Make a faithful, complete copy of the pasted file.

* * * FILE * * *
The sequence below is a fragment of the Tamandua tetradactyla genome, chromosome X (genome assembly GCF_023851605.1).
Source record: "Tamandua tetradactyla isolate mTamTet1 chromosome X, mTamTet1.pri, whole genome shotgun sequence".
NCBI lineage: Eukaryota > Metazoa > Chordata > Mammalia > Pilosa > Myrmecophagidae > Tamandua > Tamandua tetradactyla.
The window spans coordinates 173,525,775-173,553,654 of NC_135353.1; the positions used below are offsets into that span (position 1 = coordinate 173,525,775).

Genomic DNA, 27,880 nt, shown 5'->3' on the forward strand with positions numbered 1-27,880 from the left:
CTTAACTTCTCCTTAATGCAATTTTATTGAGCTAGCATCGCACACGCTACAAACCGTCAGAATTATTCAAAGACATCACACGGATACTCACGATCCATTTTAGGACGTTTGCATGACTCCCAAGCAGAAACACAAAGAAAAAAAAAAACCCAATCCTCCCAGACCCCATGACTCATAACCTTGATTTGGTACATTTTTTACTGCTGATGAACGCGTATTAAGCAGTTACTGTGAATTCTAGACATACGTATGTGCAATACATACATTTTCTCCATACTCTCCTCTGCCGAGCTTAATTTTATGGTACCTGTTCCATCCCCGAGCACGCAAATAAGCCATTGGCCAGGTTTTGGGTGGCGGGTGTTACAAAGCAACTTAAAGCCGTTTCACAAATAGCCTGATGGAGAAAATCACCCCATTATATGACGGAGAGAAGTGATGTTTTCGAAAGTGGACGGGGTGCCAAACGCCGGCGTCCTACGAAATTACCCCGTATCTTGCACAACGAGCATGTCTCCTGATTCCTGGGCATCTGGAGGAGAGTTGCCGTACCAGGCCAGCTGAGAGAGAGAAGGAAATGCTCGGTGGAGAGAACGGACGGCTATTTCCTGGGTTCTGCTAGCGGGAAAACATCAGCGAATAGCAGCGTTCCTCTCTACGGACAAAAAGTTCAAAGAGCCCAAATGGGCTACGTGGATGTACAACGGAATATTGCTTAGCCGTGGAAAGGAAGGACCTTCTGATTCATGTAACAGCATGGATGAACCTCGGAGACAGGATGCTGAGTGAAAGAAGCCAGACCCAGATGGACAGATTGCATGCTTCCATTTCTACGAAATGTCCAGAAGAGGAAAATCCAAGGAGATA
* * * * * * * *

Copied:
The sequence below is a fragment of the Tamandua tetradactyla genome, chromosome X (genome assembly GCF_023851605.1).
Source record: "Tamandua tetradactyla isolate mTamTet1 chromosome X, mTamTet1.pri, whole genome shotgun sequence".
NCBI lineage: Eukaryota > Metazoa > Chordata > Mammalia > Pilosa > Myrmecophagidae > Tamandua > Tamandua tetradactyla.
The window spans coordinates 173,525,775-173,553,654 of NC_135353.1; the positions used below are offsets into that span (position 1 = coordinate 173,525,775).

Genomic DNA, 27,880 nt, shown 5'->3' on the forward strand with positions numbered 1-27,880 from the left:
CTTAACTTCTCCTTAATGCAATTTTATTGAGCTAGCATCGCACACGCTACAAACCGTCAGAATTATTCAAAGACATCACACGGATACTCACGATCCATTTTAGGACGTTTGCATGACTCCCAAGCAGAAACACAAAGAAAAAAAAAAACCCAATCCTCCCAGACCCCATGACTCATAACCTTGATTTGGTACATTTTTTACTGCTGATGAACGCGTATTAAGCAGTTACTGTGAATTCTAGACATACGTATGTGCAATACATACATTTTCTCCATACTCTCCTCTGCCGAGCTTAATTTTATGGTACCTGTTCCATCCCCGAGCACGCAAATAAGCCATTGGCCAGGTTTTGGGTGGCGGGTGTTACAAAGCAACTTAAAGCCGTTTCACAAATAGCCTGATGGAGAAAATCACCCCATTATATGACGGAGAGAAGTGATGTTTTCGAAAGTGGACGGGGTGCCAAACGCCGGCGTCCTACGAAATTACCCCGTATCTTGCACAACGAGCATGTCTCCTGATTCCTGGGCATCTGGAGGAGAGTTGCCGTACCAGGCCAGCTGAGAGAGAGAAGGAAATGCTCGGTGGAGAGAACGGACGGCTATTTCCTGGGTTCTGCTAGCGGGAAAACATCAGCGAATAGCAGCGTTCCTCTCTACGGACAAAAAGTTCAAAGAGCCCAAATGGGCTACGTGGATGTACAACGGAATATTGCTTAGCCGTGGAAAGGAAGGACCTTCTGATTCATGTAACAGCATGGATGAACCTCGGAGACAGGATGCTGAGTGAAAGAAGCCAGACCCAGATGGACAGATTGCATGCTTCCATTTCTACGAAATGTCCAGAAGAGGAAAATCCAAGGAGATA